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Celebrating a success and the art of collaboration

Updated: Jul 31

By Charlie McCabe


On Tuesday, I joined a group of about 50 people celebrating the planting of 15 trees in a park in the middle of Boston that is overshadowed by highway overpasses. This is CharlesGate, a portion of Boston's park system where the Emerald Necklace, the Esplanade and the Commonwealth Mall meet. It's also where the Massachusetts Turnpike, the Bowker Overpass, and Storrow Drive meet.


Planting trees in a park may not seem like a big deal—one that would attract three nonprofits, a friends group, two state agencies (MassDOT and DCR), and the help of several state senators and a Boston city councilor to join forces and speak in support of that first step. They were also there to talk about the broader collaboration that started some years ago and will continue for the foreseeable future.


A key announcement on Tuesday was that the state Department of Transportation (MassDOT) is about to receive $150 million in their capital budget to support the replacement of the bridges that make up the Bowker Overpass and the bridges of Storrow Drive that dominate the sky over CharleGate in several phases. A design by Landing Studio (funded by donations as well as funds from Boston's Community Preservation Act) adds pedestrian and bicycle access, additional green space (including a playscape and a dog park), and restoration of the connection from the muddy river to the Charles River. Overall, it will make another 10 acres of parkland once again accessible to the public, connecting the three previously mentioned parks, while maintaining motor vehicle access.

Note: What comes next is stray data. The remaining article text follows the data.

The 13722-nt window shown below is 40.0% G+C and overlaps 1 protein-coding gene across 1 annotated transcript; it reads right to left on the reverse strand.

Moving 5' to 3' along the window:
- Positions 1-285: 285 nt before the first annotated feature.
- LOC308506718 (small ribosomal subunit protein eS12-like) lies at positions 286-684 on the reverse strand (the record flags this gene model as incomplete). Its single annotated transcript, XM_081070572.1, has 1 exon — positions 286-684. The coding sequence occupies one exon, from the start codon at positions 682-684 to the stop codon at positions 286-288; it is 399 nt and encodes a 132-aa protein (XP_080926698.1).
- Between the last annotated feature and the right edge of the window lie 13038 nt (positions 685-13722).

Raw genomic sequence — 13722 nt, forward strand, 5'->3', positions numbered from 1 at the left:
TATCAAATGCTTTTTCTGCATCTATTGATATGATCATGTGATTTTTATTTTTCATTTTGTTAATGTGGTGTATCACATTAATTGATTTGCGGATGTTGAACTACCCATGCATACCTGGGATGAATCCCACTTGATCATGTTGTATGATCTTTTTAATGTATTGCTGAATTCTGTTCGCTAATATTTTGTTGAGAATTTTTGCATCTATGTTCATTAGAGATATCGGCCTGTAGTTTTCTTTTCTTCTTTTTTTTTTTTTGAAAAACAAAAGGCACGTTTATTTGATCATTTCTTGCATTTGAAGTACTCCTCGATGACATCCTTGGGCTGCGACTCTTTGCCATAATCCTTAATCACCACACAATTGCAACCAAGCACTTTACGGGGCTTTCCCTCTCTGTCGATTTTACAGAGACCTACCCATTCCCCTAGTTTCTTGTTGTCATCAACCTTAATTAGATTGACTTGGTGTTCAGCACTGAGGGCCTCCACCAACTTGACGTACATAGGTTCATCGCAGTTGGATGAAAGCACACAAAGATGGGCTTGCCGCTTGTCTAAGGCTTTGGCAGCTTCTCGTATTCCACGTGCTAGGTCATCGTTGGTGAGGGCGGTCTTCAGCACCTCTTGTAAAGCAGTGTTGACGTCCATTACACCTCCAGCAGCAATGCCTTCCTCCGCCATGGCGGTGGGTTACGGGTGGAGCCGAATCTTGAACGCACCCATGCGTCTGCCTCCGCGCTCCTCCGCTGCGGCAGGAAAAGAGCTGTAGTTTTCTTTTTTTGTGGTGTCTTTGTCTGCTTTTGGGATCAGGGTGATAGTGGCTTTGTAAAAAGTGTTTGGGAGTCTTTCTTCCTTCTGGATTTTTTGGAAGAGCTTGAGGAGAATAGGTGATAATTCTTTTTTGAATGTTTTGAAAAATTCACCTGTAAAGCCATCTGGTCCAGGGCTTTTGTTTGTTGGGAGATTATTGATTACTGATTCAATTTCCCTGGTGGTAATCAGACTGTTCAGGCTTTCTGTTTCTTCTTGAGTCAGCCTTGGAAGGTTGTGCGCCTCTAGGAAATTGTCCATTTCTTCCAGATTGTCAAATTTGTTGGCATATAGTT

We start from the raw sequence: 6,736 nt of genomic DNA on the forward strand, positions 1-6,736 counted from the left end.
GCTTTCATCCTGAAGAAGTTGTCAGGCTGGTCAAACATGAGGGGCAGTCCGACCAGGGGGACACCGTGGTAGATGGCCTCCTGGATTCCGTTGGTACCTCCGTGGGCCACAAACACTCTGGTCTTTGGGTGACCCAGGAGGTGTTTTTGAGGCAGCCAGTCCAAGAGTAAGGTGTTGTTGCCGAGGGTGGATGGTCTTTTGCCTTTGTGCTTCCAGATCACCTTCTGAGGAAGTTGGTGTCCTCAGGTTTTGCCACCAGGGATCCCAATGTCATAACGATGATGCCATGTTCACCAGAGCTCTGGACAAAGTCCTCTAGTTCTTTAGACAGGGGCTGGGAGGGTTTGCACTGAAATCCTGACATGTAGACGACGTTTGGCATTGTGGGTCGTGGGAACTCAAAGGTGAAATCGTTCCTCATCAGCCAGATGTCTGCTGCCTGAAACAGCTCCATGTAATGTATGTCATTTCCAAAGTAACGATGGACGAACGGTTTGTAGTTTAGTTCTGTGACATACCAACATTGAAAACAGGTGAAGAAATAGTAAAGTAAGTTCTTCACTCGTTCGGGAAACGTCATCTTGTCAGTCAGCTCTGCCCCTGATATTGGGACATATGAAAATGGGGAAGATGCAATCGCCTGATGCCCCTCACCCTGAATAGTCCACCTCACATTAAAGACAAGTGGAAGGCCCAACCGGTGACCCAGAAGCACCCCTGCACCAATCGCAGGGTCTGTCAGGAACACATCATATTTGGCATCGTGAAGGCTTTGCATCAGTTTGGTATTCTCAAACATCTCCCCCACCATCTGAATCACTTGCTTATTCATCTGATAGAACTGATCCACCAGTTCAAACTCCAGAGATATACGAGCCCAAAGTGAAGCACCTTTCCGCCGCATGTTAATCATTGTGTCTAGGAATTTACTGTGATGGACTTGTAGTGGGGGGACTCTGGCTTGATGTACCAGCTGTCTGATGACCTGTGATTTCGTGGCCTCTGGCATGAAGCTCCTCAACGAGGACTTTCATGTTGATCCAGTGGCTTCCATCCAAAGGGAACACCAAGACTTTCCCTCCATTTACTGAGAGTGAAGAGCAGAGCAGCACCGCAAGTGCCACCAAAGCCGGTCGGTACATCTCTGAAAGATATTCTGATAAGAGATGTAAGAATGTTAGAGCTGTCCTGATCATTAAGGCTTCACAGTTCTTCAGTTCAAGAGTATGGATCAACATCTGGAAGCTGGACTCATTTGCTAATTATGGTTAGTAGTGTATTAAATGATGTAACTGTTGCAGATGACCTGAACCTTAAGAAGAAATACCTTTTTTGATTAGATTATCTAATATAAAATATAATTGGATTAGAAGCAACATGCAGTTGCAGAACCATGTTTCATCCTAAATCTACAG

It's complicated, to say the least.

The story will continue to unfold, there will be setbacks and successes, but in the end, having a plan with a wide variety of partners and funders to work together for years is how efforts like this actually become reality. As a parks and open space consultant, a frequent question from people wanting to improve a public space is, "How can I do this on my own quickly?"


My response is, "You can't." Then I talk about having a plan, having strong working relationships, multiple funding sources, and working across organizations—public, nonprofit, and private—to turn that plan into reality.


Nothing happens by accident. If you see an amazing park, park improvement, program, or other public space, it's because there's a larger group of people behind it, working hard. This is true collaboration. Please support them in any way that you can.



© Copyright 2022, Charlie McCabe Consulting LLC

See my other posts in this series on public park partnerships across the US.

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